Democracy across Southeast Asia is in danger – but all is not lost, says armed conflict mediator
A “democracy deficit” fuelled by conflict, religious division and widespread corruption has led to instability in Southeast Asia – and things will improve but at a cost, according to a mediator in armed conflict.
Michael Vatikiotis, whose new book Blood and Silk: Power and Conflict in Modern Southeast Asia examines the region’s dynamics of power, said that in the next 30 years Southeast Asia will look like it did before it was colonised by European powers.
But currently, he warned: “Across Southeast Asia, democracy is in peril.
“Myanmar’s democratic transition is faltering; Thailand is enduring fourth year of military rule; Cambodia has launched an aggressive campaign against the opposition and threatens to wage war if it loses elections in 2018. Malaysia’s angry electorate is unlikely to be able to vote out of power a ruling party that has governed the country since independence; whilst in the Philippines, the number of people killed without due process this past year has already exceeded the total number killed by Marcos the dictator in the 1970s and 80s.
“Even in Indonesia, where democracy seems secure, there are indications that popular demand for equality and security are starting to outweigh respect for one-man one-vote.”
Factors contributing towards this “democracy deficit” in a region of 600 million people include enduring impunity and lack of accountability of governments; unresolved violent conflict; chronic levels of corruption; and alarmingly high levels of economic inequality, said Vatikiotis, who is Mediator in Armed Conflict, Asia Regional Director at the Centre for Humanitarian Dialogue.
Scroll to the bottom to watch Michael Vatikiotis at the FCC
“Despite the gloomy perspectives elaborated above, I am reasonably confident that the region will continue to prosper; its people will achieve significant levels of wealth and security. But there will be costs.”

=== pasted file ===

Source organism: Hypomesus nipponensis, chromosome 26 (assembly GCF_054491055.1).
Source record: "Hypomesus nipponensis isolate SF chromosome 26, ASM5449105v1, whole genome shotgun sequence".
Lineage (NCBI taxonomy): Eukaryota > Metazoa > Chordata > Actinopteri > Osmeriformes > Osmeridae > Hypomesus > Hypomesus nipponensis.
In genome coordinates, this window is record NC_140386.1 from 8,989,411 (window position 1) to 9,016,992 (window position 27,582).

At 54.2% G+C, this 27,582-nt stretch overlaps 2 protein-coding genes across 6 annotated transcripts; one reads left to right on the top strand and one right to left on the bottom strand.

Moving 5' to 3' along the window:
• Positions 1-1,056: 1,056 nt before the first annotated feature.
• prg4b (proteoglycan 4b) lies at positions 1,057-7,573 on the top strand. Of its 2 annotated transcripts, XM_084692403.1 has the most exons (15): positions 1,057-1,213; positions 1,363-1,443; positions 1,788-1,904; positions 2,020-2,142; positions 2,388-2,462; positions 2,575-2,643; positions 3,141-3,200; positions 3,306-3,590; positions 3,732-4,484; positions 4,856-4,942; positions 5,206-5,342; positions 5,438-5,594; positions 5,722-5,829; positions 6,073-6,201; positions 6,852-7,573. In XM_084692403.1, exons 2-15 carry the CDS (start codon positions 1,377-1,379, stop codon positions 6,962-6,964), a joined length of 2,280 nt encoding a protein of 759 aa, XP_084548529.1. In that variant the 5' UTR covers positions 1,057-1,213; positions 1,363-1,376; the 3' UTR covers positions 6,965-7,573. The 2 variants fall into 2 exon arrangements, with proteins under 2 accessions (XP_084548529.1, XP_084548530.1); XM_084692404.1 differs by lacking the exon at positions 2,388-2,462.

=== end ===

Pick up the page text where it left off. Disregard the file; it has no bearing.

He said the democracy deficit would deepen; sectarian and ethnic strife would intensify; and China would dominate the geo-political domain. He added that there would be less tolerance of the region’s traditional balancing of powers impulse; less economic and financial autonomy; and the threat of China’s particular form of extra-territoriality with regard to the overseas Chinese.
Why such a pessimistic outlook?, asked host and board member Victor Mallet (read his Blood and Silk: Power and Conflict in Modern Southeast Asia review here). Vatikiotis cited Cambodia as an example: economic growth of over 7% which has been a huge benefit to workers who have been pulled out of poverty. “Yet you have a PM that doesn’t believe anyone has the right to turf him out of power,” he said, adding: “He’s decided if the opposition wins the election he’ll go to war.” Vatikiotis said this undermines stability in society and sets up inevitable conflict.
On China, Vatikiotis said that President Xi Jinping’s Belt and Road Initiative (BRI) had stirred suspicion in Southeast Asia that the chief beneficiaries would be further away – South Asia and beyond. He added: “For the time being it’s mainly seen as a metaphor for China’s strategic ambitions.”
He said there was a great fear in the region that if China’s economy “went pair-shaped” there would be mass migration that would affect its neighbours.
Despite the gloomy outlook for the region in the interim, Vatikiotis believes that ultimately stability will return.
He said: “Fortunately, both access to technology and a sufficient degree of what I call ‘demi-democracy’ will enable civil society to address to a degree the need for some capacity to represent people, and push back on the state. This is ‘democracy you can eat’; it bypasses the political parties that have failed to deliver to communities at the grass roots, it ignores increasingly onerous security restrictions, and asserts popular will.”